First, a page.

Obligatory "ignore this space" : https://sacoronavirus.co.za

Hiding the facts is necessary unless we take the attitude that our way of counting time is the correct way. Converting our time to whatever it is they call the one which is marked with howling dogs and frightened cats is almost as easy as giving the routine a name, but were we to ask for someone else's input on the matter, their response is likely to be that their way of counting time is obviously the correct one, they might refer to businesses for corroboration, and we're likely to end up the conversation howling for frightened animals. How businesses count time is entirely their secret: though not animals, natural periods that affect us are fair game; and it would then be up to the technical department to compensate accordingly.

The Theory of Necessary Prevarication is what allows us to amuse people with the response, 'not that I know of.' A glass ceiling is that which allows us to pretend to be hunter-gatherers, and talk lasciviously about everything that upon the outside of a building is to be found. Finding that my powers of adaptation are as limited as everything else about me, I come to thinking of the ease which memories of people enjoy. But my sense of mirth gets the better of me before the second paragraph.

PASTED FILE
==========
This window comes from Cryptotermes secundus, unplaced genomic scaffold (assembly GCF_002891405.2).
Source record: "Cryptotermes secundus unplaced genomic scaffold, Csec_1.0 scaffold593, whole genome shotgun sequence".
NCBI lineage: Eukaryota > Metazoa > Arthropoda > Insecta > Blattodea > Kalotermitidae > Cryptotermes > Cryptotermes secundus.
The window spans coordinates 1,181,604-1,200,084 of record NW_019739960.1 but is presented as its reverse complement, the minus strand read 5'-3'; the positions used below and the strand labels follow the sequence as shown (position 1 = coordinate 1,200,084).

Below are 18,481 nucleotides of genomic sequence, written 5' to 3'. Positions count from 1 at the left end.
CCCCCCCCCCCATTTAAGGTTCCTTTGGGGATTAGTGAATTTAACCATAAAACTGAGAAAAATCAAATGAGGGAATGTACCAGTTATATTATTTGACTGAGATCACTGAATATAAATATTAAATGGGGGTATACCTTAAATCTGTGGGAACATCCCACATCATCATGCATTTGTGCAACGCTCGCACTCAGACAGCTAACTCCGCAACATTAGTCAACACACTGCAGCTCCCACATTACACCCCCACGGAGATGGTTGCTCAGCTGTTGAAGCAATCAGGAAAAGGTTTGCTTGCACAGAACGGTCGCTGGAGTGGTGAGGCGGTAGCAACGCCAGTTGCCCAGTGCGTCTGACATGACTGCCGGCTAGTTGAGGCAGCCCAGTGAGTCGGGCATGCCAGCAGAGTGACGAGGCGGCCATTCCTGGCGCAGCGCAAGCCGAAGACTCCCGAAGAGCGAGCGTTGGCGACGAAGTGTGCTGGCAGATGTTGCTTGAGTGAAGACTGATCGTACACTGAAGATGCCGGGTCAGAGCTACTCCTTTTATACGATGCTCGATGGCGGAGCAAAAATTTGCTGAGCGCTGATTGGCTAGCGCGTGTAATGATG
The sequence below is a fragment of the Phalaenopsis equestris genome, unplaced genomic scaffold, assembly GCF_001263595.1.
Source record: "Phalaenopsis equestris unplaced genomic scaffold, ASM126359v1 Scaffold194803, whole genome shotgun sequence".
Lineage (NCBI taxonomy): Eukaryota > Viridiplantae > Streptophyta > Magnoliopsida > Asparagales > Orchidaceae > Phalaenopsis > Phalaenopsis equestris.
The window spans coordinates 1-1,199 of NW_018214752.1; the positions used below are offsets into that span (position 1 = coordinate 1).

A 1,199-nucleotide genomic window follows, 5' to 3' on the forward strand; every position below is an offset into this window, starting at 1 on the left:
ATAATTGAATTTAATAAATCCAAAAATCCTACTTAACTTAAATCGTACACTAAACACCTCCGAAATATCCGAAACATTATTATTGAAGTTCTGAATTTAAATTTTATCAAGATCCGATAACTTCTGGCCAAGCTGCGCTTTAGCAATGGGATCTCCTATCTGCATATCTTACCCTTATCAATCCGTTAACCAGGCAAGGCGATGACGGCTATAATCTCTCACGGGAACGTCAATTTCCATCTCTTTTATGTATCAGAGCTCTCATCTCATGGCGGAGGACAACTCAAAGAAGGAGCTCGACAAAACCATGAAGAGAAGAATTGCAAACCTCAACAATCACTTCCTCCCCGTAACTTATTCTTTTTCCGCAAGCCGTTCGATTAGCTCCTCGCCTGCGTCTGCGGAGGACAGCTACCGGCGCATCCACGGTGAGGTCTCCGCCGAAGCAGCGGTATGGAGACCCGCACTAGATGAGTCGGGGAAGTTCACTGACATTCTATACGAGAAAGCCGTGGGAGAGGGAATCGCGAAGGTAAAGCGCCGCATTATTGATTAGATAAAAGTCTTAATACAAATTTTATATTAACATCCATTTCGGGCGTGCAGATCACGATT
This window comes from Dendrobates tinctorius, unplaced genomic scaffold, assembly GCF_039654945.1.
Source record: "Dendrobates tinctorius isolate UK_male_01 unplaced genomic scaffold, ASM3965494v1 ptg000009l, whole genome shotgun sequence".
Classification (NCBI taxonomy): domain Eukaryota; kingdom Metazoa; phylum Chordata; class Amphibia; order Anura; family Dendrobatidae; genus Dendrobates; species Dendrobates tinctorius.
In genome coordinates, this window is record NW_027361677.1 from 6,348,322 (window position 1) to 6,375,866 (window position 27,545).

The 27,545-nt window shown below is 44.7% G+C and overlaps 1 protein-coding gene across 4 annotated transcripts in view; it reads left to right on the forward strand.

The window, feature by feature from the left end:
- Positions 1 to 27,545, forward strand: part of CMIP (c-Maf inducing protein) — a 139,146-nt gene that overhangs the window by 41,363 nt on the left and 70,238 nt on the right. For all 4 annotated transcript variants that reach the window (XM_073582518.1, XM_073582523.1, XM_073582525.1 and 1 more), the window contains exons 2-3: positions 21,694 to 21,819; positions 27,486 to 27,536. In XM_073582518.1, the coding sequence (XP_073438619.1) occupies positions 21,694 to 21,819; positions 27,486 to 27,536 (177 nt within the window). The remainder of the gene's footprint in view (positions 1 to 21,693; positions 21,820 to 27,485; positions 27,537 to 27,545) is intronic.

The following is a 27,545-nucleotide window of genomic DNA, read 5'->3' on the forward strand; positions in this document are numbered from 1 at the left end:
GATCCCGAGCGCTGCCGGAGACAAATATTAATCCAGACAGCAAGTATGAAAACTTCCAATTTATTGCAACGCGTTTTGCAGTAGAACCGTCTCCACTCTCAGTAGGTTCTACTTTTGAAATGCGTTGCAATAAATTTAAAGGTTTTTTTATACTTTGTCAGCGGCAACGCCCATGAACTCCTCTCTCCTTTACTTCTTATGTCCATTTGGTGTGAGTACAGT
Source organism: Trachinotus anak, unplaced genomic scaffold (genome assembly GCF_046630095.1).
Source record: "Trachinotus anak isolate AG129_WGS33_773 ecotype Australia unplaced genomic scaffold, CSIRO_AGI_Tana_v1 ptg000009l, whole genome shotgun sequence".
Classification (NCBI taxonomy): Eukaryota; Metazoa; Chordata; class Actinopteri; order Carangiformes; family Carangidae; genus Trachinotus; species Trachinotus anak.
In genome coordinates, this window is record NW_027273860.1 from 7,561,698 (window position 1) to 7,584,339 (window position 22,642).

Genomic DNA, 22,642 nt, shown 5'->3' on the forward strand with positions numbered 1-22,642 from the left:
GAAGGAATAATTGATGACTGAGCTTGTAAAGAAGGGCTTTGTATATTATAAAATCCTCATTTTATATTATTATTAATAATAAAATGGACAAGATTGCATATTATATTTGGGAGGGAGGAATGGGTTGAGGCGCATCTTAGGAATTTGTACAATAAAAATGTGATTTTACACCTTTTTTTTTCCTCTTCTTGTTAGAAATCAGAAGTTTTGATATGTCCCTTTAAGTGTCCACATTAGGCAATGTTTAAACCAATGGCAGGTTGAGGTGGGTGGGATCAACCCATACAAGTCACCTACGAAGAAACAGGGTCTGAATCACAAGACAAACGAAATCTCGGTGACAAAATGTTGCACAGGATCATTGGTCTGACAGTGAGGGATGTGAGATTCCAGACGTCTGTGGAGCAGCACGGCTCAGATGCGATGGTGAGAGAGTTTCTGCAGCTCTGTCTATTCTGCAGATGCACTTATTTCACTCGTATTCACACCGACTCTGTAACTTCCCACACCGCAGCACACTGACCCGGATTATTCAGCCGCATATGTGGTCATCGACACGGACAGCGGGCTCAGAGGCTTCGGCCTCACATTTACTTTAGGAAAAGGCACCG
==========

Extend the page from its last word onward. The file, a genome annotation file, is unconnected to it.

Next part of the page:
'Dear World,
Before I go, I'd like to save you the trouble of having to ask programmers what a dictionary is. Programmers must explain things by making use of a set of words that is given to them. For example, if they say, 'lexicographic,' the ensuing conversation--which might be a lengthy one--will result in an accusatory, 'why didn't you just say dictionary order?'
  I followed the sensation that explanations are unnecessary, but then I had to ask myself what I was talking to. A lexicographic ordering is easiest to describe with an algorithm. But dictionaries themselves make use of a cavern of special symbols, so the algorithm we write, if useful at all, will only be used by someone who's willing to amuse us through our toys.
  Let's have a rain-check on 'growing darkness, taking dawn'. I was me but now I must say 'cheers', which I started using in the days I thought the key to a happy life was the making of a wise choice. When I found the only awakening was to another day in which the only discovery to be made was that of yet being lost, I began to think that all explanations were futile. But before I introduce Greek and lose myself thereby in the enjoyment of speaking to no-one in particular, let me exit this with a non-zero value thinking both of a sewerage pipe, and those who didn't have the gift of bouyancy.
Cheers,
Brian.'

••
Feedback